Tags » New Coke

AS YOU LIKE IT

April 23rd in history:

April 23rd is believed to be William Shakespeare’s birthday, in 1564. It is also the date when Shakespeare died in 1616 – and the date when his play “The Merry Wives of Windsor” opened in 1597, with Queen Elizabeth in the audience. 83 more words

Today In History

If it Ain't Broke, Fix It (Also Tuesday TV Talk)

Remember Qwikster, and how great that turned out? Like, worse than New Coke?

Well, you know those star ratings on Netflix? I don’t know about anyone else, but when I’ve never seen or heard about a show, I kind of rely on those. 244 more words

Videos

How Not To Involve Customers

In 1985 one of the biggest brands in the world nearly destroyed itself – by listening to what customers said.

Coca-Cola developed a product dubbed “New Coke” that was slightly sweeter than the original. 879 more words

Bromford

Is Trump the "New Coke" of politics?

New Coke was introduced when I was in graduate school in 1985, replacing the iconic brand with a sweeter, supposedly better tasting formulation. The change was a complete and total failure with Coca Cola Classic reappearing after a few months, or was it? 156 more words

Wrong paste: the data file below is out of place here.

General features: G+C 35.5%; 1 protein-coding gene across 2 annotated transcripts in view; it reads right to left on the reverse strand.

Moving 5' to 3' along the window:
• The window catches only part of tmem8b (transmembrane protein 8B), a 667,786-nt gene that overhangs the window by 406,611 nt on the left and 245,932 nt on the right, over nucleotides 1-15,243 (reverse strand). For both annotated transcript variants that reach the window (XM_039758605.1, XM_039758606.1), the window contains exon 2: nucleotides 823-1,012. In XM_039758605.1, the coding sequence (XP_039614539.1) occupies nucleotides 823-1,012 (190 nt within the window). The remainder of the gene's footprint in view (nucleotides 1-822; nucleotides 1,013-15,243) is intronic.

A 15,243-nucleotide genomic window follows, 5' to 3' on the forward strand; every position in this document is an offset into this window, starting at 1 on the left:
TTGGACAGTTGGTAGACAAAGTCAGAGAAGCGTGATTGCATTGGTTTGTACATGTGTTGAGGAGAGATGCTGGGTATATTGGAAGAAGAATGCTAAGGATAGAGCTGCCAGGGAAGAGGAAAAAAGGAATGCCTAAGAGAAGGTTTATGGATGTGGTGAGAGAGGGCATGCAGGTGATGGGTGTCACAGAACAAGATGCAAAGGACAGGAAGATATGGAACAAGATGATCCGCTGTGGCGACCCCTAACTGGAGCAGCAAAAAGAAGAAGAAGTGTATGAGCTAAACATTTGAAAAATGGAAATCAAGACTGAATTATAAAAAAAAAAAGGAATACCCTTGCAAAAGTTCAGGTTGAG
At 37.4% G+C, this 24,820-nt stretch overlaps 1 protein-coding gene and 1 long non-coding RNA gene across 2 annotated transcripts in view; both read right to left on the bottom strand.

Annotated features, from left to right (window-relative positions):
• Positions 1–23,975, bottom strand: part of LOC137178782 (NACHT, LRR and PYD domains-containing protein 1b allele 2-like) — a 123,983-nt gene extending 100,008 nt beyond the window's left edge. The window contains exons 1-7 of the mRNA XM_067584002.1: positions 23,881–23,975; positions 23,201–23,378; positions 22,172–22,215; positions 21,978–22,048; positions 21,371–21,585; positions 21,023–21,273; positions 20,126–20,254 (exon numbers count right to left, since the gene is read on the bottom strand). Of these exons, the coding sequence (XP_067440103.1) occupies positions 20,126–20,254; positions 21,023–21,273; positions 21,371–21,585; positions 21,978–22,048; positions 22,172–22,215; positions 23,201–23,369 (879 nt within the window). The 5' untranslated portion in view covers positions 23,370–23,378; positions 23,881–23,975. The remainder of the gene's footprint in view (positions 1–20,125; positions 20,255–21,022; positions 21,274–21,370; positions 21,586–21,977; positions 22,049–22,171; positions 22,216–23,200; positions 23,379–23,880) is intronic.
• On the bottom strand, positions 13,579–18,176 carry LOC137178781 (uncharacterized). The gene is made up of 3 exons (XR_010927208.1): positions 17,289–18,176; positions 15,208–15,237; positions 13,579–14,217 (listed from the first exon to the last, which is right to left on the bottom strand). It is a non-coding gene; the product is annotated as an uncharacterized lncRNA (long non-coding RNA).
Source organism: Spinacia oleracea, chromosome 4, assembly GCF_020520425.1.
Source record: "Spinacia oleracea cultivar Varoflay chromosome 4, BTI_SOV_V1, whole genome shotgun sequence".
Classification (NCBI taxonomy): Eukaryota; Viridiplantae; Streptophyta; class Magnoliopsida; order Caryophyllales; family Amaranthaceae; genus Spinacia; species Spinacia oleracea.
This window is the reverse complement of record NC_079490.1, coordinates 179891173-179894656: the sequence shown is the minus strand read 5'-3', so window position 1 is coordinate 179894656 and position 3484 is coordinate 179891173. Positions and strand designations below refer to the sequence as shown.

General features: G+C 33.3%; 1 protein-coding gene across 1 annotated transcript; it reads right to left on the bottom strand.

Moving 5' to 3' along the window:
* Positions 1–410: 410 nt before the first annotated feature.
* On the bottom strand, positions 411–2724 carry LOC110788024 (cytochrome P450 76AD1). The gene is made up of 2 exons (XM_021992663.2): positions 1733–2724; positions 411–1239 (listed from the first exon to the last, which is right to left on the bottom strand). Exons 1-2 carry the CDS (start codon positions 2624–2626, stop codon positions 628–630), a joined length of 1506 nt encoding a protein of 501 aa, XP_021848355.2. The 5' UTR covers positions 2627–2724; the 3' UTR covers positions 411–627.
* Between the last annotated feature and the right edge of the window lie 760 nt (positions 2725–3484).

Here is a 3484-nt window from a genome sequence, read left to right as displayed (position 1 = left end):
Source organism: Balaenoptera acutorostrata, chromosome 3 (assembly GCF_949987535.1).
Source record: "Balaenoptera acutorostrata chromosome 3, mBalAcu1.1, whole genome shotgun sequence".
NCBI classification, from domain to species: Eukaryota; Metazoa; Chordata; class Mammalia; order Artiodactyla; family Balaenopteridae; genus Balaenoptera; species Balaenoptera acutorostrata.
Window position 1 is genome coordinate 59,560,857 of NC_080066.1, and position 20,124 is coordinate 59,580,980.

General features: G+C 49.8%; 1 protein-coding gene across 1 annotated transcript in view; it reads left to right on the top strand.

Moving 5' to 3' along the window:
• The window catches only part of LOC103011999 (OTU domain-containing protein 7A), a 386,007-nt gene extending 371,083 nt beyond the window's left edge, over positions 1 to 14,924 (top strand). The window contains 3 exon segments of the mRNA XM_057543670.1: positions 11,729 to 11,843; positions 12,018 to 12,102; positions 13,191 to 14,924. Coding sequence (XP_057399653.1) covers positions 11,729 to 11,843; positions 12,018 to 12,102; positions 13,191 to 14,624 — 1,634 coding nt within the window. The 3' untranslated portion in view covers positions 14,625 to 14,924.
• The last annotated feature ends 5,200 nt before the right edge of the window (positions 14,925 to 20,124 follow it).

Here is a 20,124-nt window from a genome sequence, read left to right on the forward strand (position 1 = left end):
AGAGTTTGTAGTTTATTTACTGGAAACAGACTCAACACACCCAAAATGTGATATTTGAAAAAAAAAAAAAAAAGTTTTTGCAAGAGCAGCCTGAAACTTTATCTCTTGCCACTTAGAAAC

Donald Trump

The Evolution of Skrillex and Dillon Francis: A Fan's Perspective

By: Jenna Horning

“Asking an artist to never change their style is like asking a child to never go thru puberty,” tweets OWSLA artist Josh Pan. 1,150 more words

Music

Michael Bitsoff Recalls a Marketing Soda Pop Blunder

Image: Jetijonez

Considered one of the greatest marketing blunders in history, on April 23, 1985 the 99-year-old Coca-Cola Company announced it was “improving” its original soda formula for a newer, sweeter version that would appeal to a wider consumer market. 50 more words

Coke Zero re-formulation: Is this New Coke all over again?

Remember when Coca-Cola almost lost its empire and angered thousands of Americans back in 1985? Pepperidge Farm remembers…

Quick background for those of you unfamiliar with it: In the years leading up to 1985, Coca-cola and Pepsi had a very publicly unhealthy relationship – something along the lines of McDonalds and Burger King or Kanye West and Taylor Swift – the type of very tense, very public feud that takes up a lot of both parties’ time but propels them to fame by increasing their awareness in the public eye. 784 more words

Advertising